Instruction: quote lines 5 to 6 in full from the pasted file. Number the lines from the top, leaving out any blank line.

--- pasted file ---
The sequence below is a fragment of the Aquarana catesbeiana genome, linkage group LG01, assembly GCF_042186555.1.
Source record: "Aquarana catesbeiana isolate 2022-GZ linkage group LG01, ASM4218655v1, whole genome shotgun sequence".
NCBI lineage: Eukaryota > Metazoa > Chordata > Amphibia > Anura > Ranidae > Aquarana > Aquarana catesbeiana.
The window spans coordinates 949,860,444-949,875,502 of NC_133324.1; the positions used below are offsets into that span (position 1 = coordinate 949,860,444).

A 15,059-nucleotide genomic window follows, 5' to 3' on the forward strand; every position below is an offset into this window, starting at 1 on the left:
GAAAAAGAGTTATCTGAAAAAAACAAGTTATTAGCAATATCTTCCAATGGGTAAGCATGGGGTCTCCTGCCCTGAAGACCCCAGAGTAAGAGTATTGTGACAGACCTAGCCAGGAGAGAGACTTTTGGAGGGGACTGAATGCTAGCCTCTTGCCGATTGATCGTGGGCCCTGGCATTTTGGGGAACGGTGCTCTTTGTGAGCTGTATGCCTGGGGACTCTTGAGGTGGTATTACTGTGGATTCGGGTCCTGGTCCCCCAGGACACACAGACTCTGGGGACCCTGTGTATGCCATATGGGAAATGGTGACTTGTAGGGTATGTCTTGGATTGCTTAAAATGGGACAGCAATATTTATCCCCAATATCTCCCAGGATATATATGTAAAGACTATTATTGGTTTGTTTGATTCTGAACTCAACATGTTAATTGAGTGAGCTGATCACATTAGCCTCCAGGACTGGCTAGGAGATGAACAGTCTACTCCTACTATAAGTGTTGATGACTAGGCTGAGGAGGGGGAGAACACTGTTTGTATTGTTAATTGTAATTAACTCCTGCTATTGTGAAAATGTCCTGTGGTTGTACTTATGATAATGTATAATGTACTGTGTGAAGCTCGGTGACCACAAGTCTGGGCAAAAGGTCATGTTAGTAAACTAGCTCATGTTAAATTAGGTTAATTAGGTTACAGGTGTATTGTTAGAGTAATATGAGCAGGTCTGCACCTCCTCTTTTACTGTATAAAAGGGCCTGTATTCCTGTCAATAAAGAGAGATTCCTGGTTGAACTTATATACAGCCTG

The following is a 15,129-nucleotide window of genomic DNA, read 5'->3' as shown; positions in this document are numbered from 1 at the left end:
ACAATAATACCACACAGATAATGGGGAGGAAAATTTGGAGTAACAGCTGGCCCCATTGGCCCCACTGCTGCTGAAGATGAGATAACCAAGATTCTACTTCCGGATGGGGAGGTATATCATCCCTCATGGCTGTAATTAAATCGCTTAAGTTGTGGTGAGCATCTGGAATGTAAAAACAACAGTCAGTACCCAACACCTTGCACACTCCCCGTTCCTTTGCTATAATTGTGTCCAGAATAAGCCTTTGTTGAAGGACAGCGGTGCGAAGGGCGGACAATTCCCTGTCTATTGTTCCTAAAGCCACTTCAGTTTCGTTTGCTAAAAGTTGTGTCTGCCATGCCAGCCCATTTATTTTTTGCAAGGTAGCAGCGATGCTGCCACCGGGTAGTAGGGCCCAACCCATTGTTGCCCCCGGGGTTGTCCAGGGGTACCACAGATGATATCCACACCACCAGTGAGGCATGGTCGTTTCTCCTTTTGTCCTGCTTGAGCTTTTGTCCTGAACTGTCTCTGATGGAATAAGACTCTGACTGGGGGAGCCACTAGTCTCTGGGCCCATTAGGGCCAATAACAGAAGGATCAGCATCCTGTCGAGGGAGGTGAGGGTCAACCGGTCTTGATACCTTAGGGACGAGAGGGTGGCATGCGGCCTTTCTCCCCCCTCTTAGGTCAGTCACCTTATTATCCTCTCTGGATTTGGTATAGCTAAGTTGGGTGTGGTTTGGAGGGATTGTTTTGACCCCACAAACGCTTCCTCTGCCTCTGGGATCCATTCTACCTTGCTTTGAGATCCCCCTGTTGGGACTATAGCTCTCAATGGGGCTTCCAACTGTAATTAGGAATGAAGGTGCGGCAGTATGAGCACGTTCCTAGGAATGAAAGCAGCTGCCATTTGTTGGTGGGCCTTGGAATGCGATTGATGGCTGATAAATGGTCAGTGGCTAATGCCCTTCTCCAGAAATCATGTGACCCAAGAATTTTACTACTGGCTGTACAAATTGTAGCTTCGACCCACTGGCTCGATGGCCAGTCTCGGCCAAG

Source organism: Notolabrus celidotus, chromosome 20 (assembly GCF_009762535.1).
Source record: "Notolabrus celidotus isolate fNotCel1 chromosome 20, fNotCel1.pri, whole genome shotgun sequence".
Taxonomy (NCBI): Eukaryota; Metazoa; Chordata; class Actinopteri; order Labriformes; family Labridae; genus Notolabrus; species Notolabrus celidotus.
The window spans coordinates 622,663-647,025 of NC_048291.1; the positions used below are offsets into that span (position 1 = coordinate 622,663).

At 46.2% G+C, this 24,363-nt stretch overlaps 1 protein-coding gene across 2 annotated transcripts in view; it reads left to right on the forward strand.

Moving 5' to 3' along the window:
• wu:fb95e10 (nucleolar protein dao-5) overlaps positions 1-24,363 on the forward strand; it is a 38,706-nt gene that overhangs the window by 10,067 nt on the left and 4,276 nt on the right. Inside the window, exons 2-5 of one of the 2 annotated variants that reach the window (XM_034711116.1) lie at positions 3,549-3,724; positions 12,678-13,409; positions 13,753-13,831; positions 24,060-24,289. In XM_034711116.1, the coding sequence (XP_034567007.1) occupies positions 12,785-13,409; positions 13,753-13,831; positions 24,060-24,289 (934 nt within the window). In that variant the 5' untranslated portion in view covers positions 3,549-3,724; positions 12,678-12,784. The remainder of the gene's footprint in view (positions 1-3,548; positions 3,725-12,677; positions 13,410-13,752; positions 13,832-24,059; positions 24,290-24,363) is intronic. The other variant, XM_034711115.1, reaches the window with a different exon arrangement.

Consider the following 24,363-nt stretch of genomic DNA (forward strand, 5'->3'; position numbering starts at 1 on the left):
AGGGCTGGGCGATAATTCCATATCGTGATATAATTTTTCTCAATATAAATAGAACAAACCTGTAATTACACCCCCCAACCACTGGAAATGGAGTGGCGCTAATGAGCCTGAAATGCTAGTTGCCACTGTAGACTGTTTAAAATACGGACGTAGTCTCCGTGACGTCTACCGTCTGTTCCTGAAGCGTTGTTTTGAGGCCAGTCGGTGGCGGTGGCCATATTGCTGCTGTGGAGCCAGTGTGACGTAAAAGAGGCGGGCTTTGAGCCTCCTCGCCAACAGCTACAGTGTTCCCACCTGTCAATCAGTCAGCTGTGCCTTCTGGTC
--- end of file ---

A 15,059-nucleotide genomic window follows, 5' to 3' on the forward strand; every position below is an offset into this window, starting at 1 on the left:
GAAAAAGAGTTATCTGAAAAAAACAAGTTATTAGCAATATCTTCCAATGGGTAAGCATGGGGTCTCCTGCCCTGAAGACCCCAGAGTAAGAGTATTGTGACAGACCTAGCCAGGAGAGAGACTTTTGGAGGGGACTGAATGCTAGCCTCTTGCCGATTGATCGTGGGCCCTGGCATTTTGGGGAACGGTGCTCTTTGTGAGCTGTATGCCTGGGGACTCTTGAGGTGGTATTACTGTGGATTCGGGTCCTGGTCCCCCAGGACACACAGACTCTGGGGACCCTGTGTATGCCATATGGGAAATGGTGACTTGTAGGGTATGTCTTGGATTGCTTAAAATGGGACAGCAATATTTATCCCCAATATCTCCCAGGATATATATGTAAAGACTATTATTGGTTTGTTTGATTCTGAACTCAACATGTTAATTGAGTGAGCTGATCACATTAGCCTCCAGGACTGGCTAGGAGATGAACAGTCTACTCCTACTATAAGTGTTGATGACTAGGCTGAGGAGGGGGAGAACACTGTTTGTATTGTTAATTGTAATTAACTCCTGCTATTGTGAAAATGTCCTGTGGTTGTACTTATGATAATGTATAATGTACTGTGTGAAGCTCGGTGACCACAAGTCTGGGCAAAAGGTCATGTTAGTAAACTAGCTCATGTTAAATTAGGTTAATTAGGTTACAGGTGTATTGTTAGAGTAATATGAGCAGGTCTGCACCTCCTCTTTTACTGTATAAAAGGGCCTGTATTCCTGTCAATAAAGAGAGATTCCTGGTTGAACTTATATACAGCCTG